Traveling with small children brings its own set of hassles: Can you bring your own car seat on the plane? Will the gate agent announce preboarding for families with young children? Can you check a stroller at the gate?
Airline policies change frequently, so it’s a good idea to call ahead or check your airline’s website every time you fly to make sure you know what to expect.
Standard practices for airlines based in the United States
Most U.S. airlines follow these policies on domestic flights (though it can’t hurt to double-check before you buy your ticket):
Typically babies must be at least 7 days old to fly. Some airlines allow younger infants with a doctor’s written permission. Others extend the minimum age up to 14 days or have additional restrictions.
Lap babies (younger than age 2) fly free on domestic flights, usually one per paying adult. (You may need to present proof of age.) This does save you money, but it’s important to note that babies riding in airplanes are safest riding in government-approved car seats. (The label should read, “This restraint is certified for use in motor vehicles and aircraft.”)
Your airline might allow you to bring your car seat on board if the flight isn’t full, but there’s no guarantee you’ll get an extra seat if you haven’t bought a ticket for your child.
The FAA has banned the use of supplemental lap restraints, or “belly belts,” in airplanes. Booster seats and harness vests may be used during flight, but not during taxi, takeoff, or landing.
Children age 2 or younger sometimes receive a special discount when you purchase a seat for them, especially when you’re traveling internationally.
When you buy a seat for your child, you’ll need to bring a government-approved car seat for him to sit in on the plane. Airlines usually require that a car seat be placed in a window or middle seat away from exit rows. Some airlines impose additional restrictions.
Children age 2 and up must have a ticket for their own seat.
You can check your collapsible stroller when you board and pick it up as you exit the plane. Some airlines may require bulky and non-collapsible strollers to be checked at the ticket counter, however. It’s a good idea to check your airline’s stroller policy before your trip.
Important questions to ask before you fly
Airline policies for families vary widely. Many rules, including whether to allow preboarding, are at the discretion of the gate agent. The best advice is to call ahead and ask the following questions, but be prepared for possible changes at the gate.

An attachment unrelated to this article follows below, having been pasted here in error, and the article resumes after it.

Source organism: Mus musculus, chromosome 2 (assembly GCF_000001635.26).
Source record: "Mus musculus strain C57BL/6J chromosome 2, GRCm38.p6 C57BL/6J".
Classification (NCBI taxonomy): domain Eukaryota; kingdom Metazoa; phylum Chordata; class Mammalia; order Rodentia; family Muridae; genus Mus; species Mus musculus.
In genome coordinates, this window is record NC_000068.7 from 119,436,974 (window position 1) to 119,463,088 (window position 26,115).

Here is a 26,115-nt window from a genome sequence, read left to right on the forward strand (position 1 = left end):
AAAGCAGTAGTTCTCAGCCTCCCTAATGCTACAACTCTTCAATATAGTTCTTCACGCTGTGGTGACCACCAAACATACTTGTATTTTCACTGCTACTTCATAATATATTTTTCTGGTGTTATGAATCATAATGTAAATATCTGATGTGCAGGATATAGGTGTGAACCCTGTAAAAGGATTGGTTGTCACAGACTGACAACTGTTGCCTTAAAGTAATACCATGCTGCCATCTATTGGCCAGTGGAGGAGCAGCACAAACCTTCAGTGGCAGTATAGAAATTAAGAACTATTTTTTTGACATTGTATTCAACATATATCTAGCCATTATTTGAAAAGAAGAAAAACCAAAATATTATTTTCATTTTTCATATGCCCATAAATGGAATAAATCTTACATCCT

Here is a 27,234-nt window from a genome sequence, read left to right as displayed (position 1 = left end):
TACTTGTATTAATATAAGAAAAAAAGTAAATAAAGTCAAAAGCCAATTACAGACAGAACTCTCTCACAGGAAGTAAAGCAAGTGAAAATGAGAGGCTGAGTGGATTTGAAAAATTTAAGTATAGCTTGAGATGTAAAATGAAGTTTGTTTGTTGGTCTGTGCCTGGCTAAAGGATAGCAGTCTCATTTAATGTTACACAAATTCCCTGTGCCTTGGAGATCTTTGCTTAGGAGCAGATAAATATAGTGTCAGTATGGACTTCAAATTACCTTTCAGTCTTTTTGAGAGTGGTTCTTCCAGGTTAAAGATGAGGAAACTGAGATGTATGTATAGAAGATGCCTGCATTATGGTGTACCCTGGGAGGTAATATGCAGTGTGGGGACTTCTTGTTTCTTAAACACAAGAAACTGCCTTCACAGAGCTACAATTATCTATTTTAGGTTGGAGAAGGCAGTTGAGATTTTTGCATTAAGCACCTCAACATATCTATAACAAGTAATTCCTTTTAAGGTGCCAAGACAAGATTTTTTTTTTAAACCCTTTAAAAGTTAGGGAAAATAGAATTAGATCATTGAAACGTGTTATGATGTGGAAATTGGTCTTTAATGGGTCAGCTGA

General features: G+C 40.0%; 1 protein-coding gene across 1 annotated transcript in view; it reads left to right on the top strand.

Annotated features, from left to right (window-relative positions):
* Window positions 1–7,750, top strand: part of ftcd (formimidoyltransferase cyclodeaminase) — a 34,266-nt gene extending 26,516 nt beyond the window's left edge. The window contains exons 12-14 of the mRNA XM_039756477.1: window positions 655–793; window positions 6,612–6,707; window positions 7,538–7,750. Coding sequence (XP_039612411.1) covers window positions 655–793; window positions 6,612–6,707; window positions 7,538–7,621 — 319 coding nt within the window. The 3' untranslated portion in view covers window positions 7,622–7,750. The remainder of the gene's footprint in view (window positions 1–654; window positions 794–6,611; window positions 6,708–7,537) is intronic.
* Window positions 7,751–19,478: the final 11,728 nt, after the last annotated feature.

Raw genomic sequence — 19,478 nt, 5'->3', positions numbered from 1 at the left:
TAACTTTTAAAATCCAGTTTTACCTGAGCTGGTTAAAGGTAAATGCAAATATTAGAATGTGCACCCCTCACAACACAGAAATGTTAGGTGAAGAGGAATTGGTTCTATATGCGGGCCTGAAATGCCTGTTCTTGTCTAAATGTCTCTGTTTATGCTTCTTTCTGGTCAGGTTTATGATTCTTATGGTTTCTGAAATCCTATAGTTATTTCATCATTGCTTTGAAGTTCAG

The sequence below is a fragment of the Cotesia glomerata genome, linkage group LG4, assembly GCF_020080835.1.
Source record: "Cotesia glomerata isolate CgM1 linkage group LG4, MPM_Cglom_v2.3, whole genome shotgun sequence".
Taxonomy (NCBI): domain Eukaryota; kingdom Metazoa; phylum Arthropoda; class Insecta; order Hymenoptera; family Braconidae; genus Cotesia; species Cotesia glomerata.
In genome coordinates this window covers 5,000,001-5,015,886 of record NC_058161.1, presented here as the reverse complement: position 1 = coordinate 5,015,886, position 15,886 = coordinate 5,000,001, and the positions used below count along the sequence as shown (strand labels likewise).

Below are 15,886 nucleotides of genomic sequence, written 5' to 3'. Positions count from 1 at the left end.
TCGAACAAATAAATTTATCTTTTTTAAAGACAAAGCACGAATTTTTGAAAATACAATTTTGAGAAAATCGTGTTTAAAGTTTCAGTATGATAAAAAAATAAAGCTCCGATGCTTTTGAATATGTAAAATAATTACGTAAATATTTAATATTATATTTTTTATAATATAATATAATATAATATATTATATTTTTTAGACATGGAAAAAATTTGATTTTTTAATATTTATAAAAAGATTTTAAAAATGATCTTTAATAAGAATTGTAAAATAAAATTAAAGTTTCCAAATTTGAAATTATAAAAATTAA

• Is there a seat discount for a child younger than 2? (This question applies if you’d like to pay for a seat for your child rather than holding him in your lap during the flight.)
• Do you offer seat discounts for children 2 and older? If so, for what ages?
• Will you require proof of my child’s age and identity? If so, what proof is required, and when do I present it? (As crazy as it sounds, some babies have been stopped from boarding because their names are similar to suspected terrorists on “no-fly” lists. Carrying a government-issued birth certificate or passport may help avoid such snarls.)
• Can we get seats in a bulkhead row? (Bulkhead seats have more room to stand and maneuver, but less room for stowing carry-ons.)
• Are bassinets available on the flight? When should I reserve one? (Bassinets are available only for lap babies, and can be used only in bulkhead rows.)
• Do all of your rows have extra oxygen masks? If not, can you seat us in a row that does? (This is important to ask if you’re traveling with a child who doesn’t have his own seat.)
• Do you allow preboarding for families with small children? If so, will there be a preboarding announcement or do we have to ask at the gate?
• Do lap babies get a baggage allowance?
• Does a car seat count as a carry-on? If I have to check it at the gate, does it count against my baggage allowance?
• Can we bring our stroller on board? Will it count as a carry-on? (This question applies if you want to wheel your child down the cabin aisle rather than checking your stroller when you board.)
• Do you have diaper-changing facilities on the aircraft? (Most large airplanes have one restroom with a changing table.)
• Do you offer children’s meals? What’s included? How far in advance should I order one?
• Can you warm my baby’s bottle during the flight?
• Is in-flight audio or video entertainment for children available?
• Can my spouse or loved one get security clearance to accompany me to the departure gate if I need assistance?
• Do you offer assistance with maneuvering through the terminal when making connecting flights? How can I arrange for that?
Additional questions to ask international airlines
Keep in mind that everyone – even a newborn – needs a passport to travel internationally. Make sure apply for your child’s passport well before your trip.
• What do you charge for babies younger than 2? (For international flights, all children need a ticket, even those who sit on your lap and don’t have their own seat. A lap baby’s ticket often costs at least 10 percent of the price of a regular ticket.)
• Do you offer seat discounts for children age 2 and up?
• Can my child sit in his own car seat? If not, can the airline provide a car seat that’s safe and appropriate for my child?
• If my child has a different last name, will I need additional documentation at the airport?
Article from https://www.babycenter.com